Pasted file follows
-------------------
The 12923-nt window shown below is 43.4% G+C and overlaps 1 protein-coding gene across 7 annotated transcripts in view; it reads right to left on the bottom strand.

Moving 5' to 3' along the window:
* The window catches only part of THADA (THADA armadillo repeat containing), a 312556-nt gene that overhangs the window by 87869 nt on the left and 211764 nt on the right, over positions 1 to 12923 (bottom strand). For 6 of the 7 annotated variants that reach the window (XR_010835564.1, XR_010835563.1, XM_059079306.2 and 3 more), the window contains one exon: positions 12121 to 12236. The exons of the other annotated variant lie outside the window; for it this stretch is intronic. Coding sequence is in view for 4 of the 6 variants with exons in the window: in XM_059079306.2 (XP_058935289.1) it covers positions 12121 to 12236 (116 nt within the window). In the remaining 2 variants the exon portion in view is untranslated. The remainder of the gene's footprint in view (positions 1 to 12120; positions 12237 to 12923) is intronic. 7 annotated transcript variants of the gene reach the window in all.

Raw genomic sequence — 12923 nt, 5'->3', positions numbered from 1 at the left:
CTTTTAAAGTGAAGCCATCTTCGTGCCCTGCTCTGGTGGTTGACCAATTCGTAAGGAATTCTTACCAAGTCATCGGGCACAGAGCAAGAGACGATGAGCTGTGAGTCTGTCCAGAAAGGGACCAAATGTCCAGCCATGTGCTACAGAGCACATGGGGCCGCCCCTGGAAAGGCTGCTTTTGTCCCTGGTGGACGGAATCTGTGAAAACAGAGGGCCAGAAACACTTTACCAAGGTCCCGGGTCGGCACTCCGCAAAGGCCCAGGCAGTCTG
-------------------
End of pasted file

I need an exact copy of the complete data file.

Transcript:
The 12923-nt window shown below is 43.4% G+C and overlaps 1 protein-coding gene across 7 annotated transcripts in view; it reads right to left on the bottom strand.

Moving 5' to 3' along the window:
* The window catches only part of THADA (THADA armadillo repeat containing), a 312556-nt gene that overhangs the window by 87869 nt on the left and 211764 nt on the right, over positions 1 to 12923 (bottom strand). For 6 of the 7 annotated variants that reach the window (XR_010835564.1, XR_010835563.1, XM_059079306.2 and 3 more), the window contains one exon: positions 12121 to 12236. The exons of the other annotated variant lie outside the window; for it this stretch is intronic. Coding sequence is in view for 4 of the 6 variants with exons in the window: in XM_059079306.2 (XP_058935289.1) it covers positions 12121 to 12236 (116 nt within the window). In the remaining 2 variants the exon portion in view is untranslated. The remainder of the gene's footprint in view (positions 1 to 12120; positions 12237 to 12923) is intronic. 7 annotated transcript variants of the gene reach the window in all.

Raw genomic sequence — 12923 nt, 5'->3', positions numbered from 1 at the left:
CTTTTAAAGTGAAGCCATCTTCGTGCCCTGCTCTGGTGGTTGACCAATTCGTAAGGAATTCTTACCAAGTCATCGGGCACAGAGCAAGAGACGATGAGCTGTGAGTCTGTCCAGAAAGGGACCAAATGTCCAGCCATGTGCTACAGAGCACATGGGGCCGCCCCTGGAAAGGCTGCTTTTGTCCCTGGTGGACGGAATCTGTGAAAACAGAGGGCCAGAAACACTTTACCAAGGTCCCGGGTCGGCACTCCGCAAAGGCCCAGGCAGTCTG